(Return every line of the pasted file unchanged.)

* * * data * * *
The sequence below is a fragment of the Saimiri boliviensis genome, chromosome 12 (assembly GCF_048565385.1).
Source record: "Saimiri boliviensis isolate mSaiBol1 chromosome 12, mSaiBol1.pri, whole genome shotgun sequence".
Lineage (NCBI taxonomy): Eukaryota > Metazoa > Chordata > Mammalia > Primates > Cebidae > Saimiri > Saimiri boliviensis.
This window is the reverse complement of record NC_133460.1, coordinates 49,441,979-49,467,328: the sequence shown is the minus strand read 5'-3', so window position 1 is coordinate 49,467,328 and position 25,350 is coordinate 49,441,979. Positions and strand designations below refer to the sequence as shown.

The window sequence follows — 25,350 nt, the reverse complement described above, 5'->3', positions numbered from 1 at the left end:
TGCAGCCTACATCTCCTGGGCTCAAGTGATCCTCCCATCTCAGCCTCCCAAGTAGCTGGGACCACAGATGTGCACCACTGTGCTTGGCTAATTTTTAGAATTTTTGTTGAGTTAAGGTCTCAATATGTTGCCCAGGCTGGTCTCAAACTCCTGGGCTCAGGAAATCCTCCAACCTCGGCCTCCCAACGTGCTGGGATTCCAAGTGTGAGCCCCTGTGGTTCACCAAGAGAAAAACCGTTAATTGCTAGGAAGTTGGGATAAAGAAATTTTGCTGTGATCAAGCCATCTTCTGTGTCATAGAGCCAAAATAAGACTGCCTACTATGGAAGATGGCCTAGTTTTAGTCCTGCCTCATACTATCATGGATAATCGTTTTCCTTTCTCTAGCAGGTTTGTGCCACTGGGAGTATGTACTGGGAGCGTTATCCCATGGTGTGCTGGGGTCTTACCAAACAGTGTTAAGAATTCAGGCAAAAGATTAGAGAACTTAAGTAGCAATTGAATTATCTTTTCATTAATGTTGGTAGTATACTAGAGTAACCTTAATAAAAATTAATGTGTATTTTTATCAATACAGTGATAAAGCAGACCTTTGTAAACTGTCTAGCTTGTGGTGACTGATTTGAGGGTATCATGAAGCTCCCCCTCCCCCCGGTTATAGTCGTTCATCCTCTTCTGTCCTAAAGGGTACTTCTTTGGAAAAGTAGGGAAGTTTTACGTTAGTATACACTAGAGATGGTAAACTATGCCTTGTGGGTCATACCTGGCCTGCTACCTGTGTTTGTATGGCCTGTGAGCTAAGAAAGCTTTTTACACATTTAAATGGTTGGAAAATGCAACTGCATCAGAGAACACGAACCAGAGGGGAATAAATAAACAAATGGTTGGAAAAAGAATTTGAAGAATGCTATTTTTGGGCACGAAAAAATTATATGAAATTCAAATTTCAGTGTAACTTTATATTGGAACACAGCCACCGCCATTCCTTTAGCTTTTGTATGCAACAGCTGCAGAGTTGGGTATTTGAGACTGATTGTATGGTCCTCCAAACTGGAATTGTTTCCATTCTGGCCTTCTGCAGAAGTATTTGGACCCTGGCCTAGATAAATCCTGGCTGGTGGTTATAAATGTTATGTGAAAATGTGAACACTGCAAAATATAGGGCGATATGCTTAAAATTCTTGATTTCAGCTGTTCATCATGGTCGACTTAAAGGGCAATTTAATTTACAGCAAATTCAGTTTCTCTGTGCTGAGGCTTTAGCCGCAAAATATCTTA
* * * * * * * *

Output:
The sequence below is a fragment of the Saimiri boliviensis genome, chromosome 12 (assembly GCF_048565385.1).
Source record: "Saimiri boliviensis isolate mSaiBol1 chromosome 12, mSaiBol1.pri, whole genome shotgun sequence".
Lineage (NCBI taxonomy): Eukaryota > Metazoa > Chordata > Mammalia > Primates > Cebidae > Saimiri > Saimiri boliviensis.
This window is the reverse complement of record NC_133460.1, coordinates 49,441,979-49,467,328: the sequence shown is the minus strand read 5'-3', so window position 1 is coordinate 49,467,328 and position 25,350 is coordinate 49,441,979. Positions and strand designations below refer to the sequence as shown.

The window sequence follows — 25,350 nt, the reverse complement described above, 5'->3', positions numbered from 1 at the left end:
TGCAGCCTACATCTCCTGGGCTCAAGTGATCCTCCCATCTCAGCCTCCCAAGTAGCTGGGACCACAGATGTGCACCACTGTGCTTGGCTAATTTTTAGAATTTTTGTTGAGTTAAGGTCTCAATATGTTGCCCAGGCTGGTCTCAAACTCCTGGGCTCAGGAAATCCTCCAACCTCGGCCTCCCAACGTGCTGGGATTCCAAGTGTGAGCCCCTGTGGTTCACCAAGAGAAAAACCGTTAATTGCTAGGAAGTTGGGATAAAGAAATTTTGCTGTGATCAAGCCATCTTCTGTGTCATAGAGCCAAAATAAGACTGCCTACTATGGAAGATGGCCTAGTTTTAGTCCTGCCTCATACTATCATGGATAATCGTTTTCCTTTCTCTAGCAGGTTTGTGCCACTGGGAGTATGTACTGGGAGCGTTATCCCATGGTGTGCTGGGGTCTTACCAAACAGTGTTAAGAATTCAGGCAAAAGATTAGAGAACTTAAGTAGCAATTGAATTATCTTTTCATTAATGTTGGTAGTATACTAGAGTAACCTTAATAAAAATTAATGTGTATTTTTATCAATACAGTGATAAAGCAGACCTTTGTAAACTGTCTAGCTTGTGGTGACTGATTTGAGGGTATCATGAAGCTCCCCCTCCCCCCGGTTATAGTCGTTCATCCTCTTCTGTCCTAAAGGGTACTTCTTTGGAAAAGTAGGGAAGTTTTACGTTAGTATACACTAGAGATGGTAAACTATGCCTTGTGGGTCATACCTGGCCTGCTACCTGTGTTTGTATGGCCTGTGAGCTAAGAAAGCTTTTTACACATTTAAATGGTTGGAAAATGCAACTGCATCAGAGAACACGAACCAGAGGGGAATAAATAAACAAATGGTTGGAAAAAGAATTTGAAGAATGCTATTTTTGGGCACGAAAAAATTATATGAAATTCAAATTTCAGTGTAACTTTATATTGGAACACAGCCACCGCCATTCCTTTAGCTTTTGTATGCAACAGCTGCAGAGTTGGGTATTTGAGACTGATTGTATGGTCCTCCAAACTGGAATTGTTTCCATTCTGGCCTTCTGCAGAAGTATTTGGACCCTGGCCTAGATAAATCCTGGCTGGTGGTTATAAATGTTATGTGAAAATGTGAACACTGCAAAATATAGGGCGATATGCTTAAAATTCTTGATTTCAGCTGTTCATCATGGTCGACTTAAAGGGCAATTTAATTTACAGCAAATTCAGTTTCTCTGTGCTGAGGCTTTAGCCGCAAAATATCTTA